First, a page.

“We usually ‘warm up’ with [a] few beers in Visoko, sometimes in the park, sometimes in bars, and then we go and party in Kiseljak, Kakanj or Sarajevo, because Visoko is dead after 11pm,” he said, emphasizing that no good story begins with drinking tea.

In regard to young people who do not drink, Nermin said: “They don’t know what they are missing.” Although he says he cannot imagine a good time without alcohol, Nermin is not worried about becoming an alcoholic. “I don’t drink as much or as often as alcoholics do, and even if I wanted to, I don’t have enough money for it,” he explains.

84_b_EMost young people we talked to in Visoko typically consume alcohol two or three times a week and on holidays. When asked, “what does drinking represent for you?,” they typically answered, “relaxation and self-confidence.”

Many of those who consume alcohol and hide it are girls who are trying to maintain a certain public image and are striving to meet the expectations of their parents. They explain that they drink only in certain surroundings and in places where no one can see them. On weekends their routine is to drink wine in a park or at home when their parents are not there, then go to bars and drink soft drinks. They think that their parents would make a fuss about their alcohol consumption for religious reasons, claiming that they like drinking alcohol because it relaxes them and breaks the monotony of living in a small town.

Ajla (19) said that, despite having strict parents and a religious upbringing, she sees alcohol as the best solution for relaxing when she is nervous and has stage fright.

“There is always a hidden bottle of cherry brandy in my room when my exams start. It is the only solution to kill the jitters,” said Ajla, emphasizing that she does not drink socially, except for on some special occasions. She is aware that reaching for alcohol is not an ideal solution, but she hopes to get rid of this habit once she finishes studying.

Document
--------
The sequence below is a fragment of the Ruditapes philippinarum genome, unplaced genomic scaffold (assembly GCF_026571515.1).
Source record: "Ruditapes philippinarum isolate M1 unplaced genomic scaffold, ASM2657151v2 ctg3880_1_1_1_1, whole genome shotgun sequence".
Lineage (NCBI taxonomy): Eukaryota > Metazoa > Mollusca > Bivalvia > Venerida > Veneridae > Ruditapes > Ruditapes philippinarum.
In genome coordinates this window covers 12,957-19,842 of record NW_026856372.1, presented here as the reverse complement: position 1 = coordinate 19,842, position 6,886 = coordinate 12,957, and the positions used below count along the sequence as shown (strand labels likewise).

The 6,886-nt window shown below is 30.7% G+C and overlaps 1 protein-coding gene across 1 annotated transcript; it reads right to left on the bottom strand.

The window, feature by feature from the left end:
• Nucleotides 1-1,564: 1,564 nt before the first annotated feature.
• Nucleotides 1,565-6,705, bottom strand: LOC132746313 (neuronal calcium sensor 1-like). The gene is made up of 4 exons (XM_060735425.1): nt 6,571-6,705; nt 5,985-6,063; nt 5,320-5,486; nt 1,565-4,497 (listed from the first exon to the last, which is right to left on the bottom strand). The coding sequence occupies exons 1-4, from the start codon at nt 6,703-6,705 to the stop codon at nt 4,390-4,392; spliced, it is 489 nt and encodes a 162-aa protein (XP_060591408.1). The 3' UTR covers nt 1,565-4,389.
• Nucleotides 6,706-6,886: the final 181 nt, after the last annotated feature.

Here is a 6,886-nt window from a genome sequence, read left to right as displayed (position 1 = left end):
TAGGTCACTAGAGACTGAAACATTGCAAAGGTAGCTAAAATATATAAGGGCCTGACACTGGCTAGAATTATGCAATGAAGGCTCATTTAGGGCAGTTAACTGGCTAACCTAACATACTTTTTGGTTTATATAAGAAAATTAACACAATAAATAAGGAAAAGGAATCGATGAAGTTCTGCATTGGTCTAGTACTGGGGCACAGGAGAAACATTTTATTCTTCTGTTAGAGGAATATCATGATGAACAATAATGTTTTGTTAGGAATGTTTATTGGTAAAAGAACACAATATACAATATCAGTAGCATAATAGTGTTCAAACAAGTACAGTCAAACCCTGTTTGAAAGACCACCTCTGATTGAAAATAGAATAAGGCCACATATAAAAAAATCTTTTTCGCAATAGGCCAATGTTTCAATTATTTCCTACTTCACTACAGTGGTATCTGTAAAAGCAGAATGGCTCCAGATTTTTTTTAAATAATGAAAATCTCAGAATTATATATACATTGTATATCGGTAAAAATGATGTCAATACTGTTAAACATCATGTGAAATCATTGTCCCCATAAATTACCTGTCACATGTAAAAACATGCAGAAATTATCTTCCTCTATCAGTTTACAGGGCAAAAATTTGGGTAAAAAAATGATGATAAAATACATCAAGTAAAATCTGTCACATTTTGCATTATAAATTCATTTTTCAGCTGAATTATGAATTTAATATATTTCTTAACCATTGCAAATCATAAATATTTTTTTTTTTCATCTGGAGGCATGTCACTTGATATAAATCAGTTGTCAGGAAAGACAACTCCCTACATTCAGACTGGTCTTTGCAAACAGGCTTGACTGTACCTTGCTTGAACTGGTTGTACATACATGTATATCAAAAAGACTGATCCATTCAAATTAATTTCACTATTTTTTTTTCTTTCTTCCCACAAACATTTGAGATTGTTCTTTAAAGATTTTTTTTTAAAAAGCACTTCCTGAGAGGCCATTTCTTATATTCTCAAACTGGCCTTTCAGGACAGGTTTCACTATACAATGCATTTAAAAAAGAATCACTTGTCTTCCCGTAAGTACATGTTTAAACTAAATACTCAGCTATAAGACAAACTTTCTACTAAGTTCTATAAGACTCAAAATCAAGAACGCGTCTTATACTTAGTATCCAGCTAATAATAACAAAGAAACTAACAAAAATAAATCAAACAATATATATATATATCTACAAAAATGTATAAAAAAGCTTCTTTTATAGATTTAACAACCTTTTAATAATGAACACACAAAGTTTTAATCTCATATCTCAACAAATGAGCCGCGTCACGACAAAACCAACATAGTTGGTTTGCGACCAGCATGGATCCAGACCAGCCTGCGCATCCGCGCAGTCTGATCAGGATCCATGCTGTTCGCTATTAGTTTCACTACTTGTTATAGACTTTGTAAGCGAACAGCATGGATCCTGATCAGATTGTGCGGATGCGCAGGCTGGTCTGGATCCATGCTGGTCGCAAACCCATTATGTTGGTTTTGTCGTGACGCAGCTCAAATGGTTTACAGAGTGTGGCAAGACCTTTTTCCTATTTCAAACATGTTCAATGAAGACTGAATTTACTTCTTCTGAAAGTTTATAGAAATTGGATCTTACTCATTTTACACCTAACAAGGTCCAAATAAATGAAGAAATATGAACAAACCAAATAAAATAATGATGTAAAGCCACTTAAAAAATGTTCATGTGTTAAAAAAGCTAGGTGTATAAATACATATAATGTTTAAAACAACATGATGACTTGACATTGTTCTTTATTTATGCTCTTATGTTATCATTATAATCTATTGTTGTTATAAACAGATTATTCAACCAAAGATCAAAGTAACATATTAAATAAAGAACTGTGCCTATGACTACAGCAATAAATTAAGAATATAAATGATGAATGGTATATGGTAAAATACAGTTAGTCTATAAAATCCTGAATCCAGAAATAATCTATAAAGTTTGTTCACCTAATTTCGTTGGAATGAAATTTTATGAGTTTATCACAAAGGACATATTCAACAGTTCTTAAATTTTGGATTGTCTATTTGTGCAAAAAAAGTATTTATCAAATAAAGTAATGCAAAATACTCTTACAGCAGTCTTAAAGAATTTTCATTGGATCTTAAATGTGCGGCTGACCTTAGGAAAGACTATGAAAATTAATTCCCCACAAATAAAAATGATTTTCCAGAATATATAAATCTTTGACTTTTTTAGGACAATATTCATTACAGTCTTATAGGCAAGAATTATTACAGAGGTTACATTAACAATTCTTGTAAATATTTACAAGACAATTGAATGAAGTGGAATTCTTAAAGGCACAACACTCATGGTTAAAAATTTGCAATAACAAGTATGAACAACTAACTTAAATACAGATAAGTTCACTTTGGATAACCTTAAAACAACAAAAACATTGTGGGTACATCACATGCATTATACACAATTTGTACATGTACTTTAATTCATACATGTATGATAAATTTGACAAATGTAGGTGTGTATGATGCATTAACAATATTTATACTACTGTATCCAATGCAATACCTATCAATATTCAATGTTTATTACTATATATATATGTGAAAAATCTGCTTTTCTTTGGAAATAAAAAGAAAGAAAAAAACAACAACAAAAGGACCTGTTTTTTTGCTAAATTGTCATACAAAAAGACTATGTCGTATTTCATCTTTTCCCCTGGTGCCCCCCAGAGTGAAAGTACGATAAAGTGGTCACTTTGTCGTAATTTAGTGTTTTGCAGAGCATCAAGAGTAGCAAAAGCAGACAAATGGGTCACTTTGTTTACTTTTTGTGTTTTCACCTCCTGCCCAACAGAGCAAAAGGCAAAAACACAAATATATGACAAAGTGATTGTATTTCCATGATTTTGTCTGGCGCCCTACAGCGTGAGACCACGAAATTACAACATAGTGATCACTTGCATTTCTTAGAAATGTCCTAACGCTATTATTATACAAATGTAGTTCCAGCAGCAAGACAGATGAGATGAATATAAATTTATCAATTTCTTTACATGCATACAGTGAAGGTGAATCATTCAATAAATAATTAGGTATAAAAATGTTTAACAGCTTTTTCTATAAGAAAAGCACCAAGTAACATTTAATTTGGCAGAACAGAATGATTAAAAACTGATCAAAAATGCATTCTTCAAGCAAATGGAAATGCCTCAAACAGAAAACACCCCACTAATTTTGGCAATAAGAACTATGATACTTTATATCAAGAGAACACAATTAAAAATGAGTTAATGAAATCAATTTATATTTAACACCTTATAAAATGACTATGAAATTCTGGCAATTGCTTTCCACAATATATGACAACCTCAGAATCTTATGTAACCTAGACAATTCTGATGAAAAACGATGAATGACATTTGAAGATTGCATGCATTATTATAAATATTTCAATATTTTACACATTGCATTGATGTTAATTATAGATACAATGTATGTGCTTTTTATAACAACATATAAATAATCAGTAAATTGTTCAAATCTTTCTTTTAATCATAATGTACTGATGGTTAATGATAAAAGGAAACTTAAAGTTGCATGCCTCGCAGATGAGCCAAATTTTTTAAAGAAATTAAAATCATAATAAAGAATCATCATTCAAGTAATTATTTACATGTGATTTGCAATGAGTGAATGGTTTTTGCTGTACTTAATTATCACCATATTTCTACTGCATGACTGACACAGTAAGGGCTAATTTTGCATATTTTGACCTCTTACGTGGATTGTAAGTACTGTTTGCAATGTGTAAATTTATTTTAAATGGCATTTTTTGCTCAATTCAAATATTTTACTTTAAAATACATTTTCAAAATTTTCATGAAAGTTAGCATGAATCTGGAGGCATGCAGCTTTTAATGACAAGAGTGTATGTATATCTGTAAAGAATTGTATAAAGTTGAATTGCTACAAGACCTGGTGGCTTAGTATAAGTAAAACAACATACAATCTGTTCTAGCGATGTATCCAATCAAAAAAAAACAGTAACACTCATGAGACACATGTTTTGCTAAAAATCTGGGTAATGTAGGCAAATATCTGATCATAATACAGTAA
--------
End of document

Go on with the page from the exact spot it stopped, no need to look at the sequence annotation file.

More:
What was common among all interviewees, regardless of whether they drank alcohol or not, was that they had contact with a person suffering from alcoholism. Everyone had at least one example of an alcoholic in their family or neighborhood.

So do young people think they can become alcoholics? Surprisingly, most still feel that it will not happen to them. Young people do not approve of alcoholism, but they also view it with a large dose of humor. Only those that were actually living with alcoholics saw alcoholism in its truest form – as comparable to an addiction to hard drugs.

Alcoholism is now a socially acceptable disease that will be inherited by the new generations who are unconsciously plunging into the abyss of excessive drinking, not realizing the chain reaction that is triggered. Creating a myth about alcohol as medicine and making it a socially acceptable disease is opening the door for young people to experience the hell of addiction without knowing that the risks are increasing every time they decide to take “one more’’ drink.

Lejla Bečar is a Balkan Diskurs trained correspondent from Visoko, Bosnia-Herzegovina. She is also an archaeologist and currently serves on Index on Censorship's youth advisory board.